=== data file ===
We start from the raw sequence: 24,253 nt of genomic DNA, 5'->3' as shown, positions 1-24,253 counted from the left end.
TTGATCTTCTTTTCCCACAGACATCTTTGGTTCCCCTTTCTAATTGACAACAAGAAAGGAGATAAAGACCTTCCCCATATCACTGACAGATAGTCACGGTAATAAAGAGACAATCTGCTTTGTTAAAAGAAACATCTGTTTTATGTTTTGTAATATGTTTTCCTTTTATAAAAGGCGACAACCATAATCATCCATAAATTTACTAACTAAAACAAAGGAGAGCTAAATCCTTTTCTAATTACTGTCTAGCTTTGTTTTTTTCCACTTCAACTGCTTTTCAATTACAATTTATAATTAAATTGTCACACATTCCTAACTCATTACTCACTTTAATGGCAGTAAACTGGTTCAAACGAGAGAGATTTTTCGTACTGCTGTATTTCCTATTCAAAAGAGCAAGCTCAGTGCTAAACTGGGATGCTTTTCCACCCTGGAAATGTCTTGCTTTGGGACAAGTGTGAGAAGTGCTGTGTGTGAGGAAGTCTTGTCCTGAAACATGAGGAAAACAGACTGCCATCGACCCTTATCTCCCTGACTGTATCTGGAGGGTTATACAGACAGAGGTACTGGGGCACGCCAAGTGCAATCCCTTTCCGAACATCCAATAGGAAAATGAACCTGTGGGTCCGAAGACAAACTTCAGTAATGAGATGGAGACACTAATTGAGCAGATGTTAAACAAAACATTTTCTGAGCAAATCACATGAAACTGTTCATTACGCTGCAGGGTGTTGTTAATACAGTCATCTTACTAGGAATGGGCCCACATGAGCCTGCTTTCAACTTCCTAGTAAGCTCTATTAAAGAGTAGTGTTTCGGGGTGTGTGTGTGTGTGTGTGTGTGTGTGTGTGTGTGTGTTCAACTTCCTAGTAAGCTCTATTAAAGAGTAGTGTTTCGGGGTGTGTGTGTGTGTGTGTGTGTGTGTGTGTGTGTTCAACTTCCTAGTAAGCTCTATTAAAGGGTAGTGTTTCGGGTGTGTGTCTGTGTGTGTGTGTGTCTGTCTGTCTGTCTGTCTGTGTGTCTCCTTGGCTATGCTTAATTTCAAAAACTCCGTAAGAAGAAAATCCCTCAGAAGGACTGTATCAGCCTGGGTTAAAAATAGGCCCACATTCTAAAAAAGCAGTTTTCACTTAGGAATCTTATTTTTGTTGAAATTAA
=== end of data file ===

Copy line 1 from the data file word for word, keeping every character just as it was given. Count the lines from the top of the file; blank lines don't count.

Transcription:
We start from the raw sequence: 24,253 nt of genomic DNA, 5'->3' as shown, positions 1-24,253 counted from the left end.